From 2015 we have been conducting fundamental research on taste experience and consumer science. We wanted to understand how people understand deliciousness and appreciate foods. We have studied these topics in collaboration with WUR and with TNO Human Factors. Together we developed a new tool called ‘EmojiGrid’, which is an affective self-report tool consisting of a rectangular grid that is labelled with emojis, for consumers to point out their emotions which match with their feelings with the taste of a product. Consumers can score in gradients of like/dislike and of excitement/not excited. In the future we want to use this as a business tool in countries where Kikkoman wants to explore business opportunities. It has been nearly 7 years of research to understand emotions of people while eating but it is still long way to go.

Kikkoman also did some research with WUR on Food Neophobia, which is the fear of trying new food. Why some people don’t want to try new food of new cuisines, and others do? The younger generation seems more open minded to try new things. We are curious how this works and studied using a Food Neophobia Scale, which consists of 10 questions and determines one's degree of fear towards food. We want to know what the factors are, for example generation, character, education, courage and how they affect the Food Neophobia Score.

Did you know that Food Valley is famous in Japan? We referred to the Dutch concept of Food Valley to boost innovation in agriculture, forestry, fisheries, and food industries in Japan.
Takuya Sato, general manager Kikkoman Europe R&D Laboratory

What are the benefits of being on Wageningen Campus?

Our main research topics are fermentation, scientific consumer research, salt reduction and food safety. On all these topics there is a lot of knowledge on Wageningen Campus. Kikkoman is also working in microbiology; we produce enzymes for in vitro diagnostic tests (for diabetics and kidney function, for example) and we make hygiene monitoring devices for detection of microorganisms and residue in restaurants, hospitals and food production facilities (based on ATP-tests). We are looking for partners/universities to discuss possible research collaboration and develop new technology together. We think fundamental research projects are very important to create new business opportunities. In addition to Food Valley, we recently joined the Food & Bio Cluster in Denmark to expand our R&D activities to entire Europe.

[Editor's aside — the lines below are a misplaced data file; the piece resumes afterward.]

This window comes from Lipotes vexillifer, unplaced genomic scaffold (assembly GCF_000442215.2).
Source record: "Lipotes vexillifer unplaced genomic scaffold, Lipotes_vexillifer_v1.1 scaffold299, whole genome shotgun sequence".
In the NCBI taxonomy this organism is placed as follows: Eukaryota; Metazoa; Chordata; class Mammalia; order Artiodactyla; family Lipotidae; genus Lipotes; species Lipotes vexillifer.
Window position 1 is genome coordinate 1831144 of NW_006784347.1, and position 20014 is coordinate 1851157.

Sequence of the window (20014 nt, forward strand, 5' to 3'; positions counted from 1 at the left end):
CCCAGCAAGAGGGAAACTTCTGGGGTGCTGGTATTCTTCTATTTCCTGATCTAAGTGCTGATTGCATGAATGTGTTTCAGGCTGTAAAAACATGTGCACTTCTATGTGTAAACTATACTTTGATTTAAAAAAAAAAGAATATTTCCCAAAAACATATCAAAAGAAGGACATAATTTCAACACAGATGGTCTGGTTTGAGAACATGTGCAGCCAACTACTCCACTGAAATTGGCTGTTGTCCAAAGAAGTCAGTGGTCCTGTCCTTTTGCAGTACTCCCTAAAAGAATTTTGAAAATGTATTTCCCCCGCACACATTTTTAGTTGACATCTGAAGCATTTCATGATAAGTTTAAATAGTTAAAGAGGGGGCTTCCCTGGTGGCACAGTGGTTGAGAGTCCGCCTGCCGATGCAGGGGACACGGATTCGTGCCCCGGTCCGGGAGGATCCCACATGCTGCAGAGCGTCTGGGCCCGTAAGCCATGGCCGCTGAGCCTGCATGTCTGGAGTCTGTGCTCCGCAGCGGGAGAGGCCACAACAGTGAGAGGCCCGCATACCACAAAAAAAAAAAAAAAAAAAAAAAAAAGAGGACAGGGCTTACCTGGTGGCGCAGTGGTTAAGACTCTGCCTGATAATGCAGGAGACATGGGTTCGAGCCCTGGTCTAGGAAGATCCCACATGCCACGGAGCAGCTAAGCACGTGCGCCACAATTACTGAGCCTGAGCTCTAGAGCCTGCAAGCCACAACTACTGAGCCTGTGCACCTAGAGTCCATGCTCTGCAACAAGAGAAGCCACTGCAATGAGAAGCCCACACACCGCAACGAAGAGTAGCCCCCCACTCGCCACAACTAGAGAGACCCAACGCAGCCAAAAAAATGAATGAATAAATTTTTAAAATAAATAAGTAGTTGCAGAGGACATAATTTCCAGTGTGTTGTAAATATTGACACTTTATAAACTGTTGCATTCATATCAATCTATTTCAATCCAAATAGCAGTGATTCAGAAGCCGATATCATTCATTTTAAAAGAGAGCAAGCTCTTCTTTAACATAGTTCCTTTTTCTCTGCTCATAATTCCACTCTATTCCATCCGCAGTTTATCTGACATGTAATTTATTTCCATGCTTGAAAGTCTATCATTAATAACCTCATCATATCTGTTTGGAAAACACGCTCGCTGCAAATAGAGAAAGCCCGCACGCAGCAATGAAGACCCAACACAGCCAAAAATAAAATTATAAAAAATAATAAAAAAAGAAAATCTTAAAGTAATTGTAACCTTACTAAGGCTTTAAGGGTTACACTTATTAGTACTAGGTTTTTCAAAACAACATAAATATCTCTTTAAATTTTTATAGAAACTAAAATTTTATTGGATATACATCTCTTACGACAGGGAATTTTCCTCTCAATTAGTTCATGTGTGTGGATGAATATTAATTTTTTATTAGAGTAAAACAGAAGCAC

Do you use facilities on campus?

At the moment we are not using WUR facilities, only rent this location. But we are exchanging ideas for future collaboration with WUR and hopefully we can use the shared facilities on campus.

How do you see the future of your company hub in Wageningen?

Did you know that Food Valley is famous in Japan? From 2019 to 2022 I was seconded to the Japanese ministry of Agriculture, Forestry and Fisheries (MAFF) from Kikkoman. In Japan we have an exchange program for employees of private companies and of the government. That is how I worked three years for the ministry. MAFF has an open innovation initiative named ‘Field for Knowledge, Integration and Innovation’, which refers to the Dutch concept of Food Valley. This shows that Food Valley is a good example for other countries. I had learnt so many things about the Food Valley when I was at MAFF, which helps me a lot to work in Wageningen now. We were introduced the Food Valley when it was started, and we are the first Japanese company here Wageningen. From the presence of Kikkoman in Wageningen Food Valley we learned how this initiative for innovation works. That is why Kikkoman and I myself are very proud to work here in Wageningen and Kikkoman hopes to find more collaboration in Wageningen to strengthen our R&D capabilities.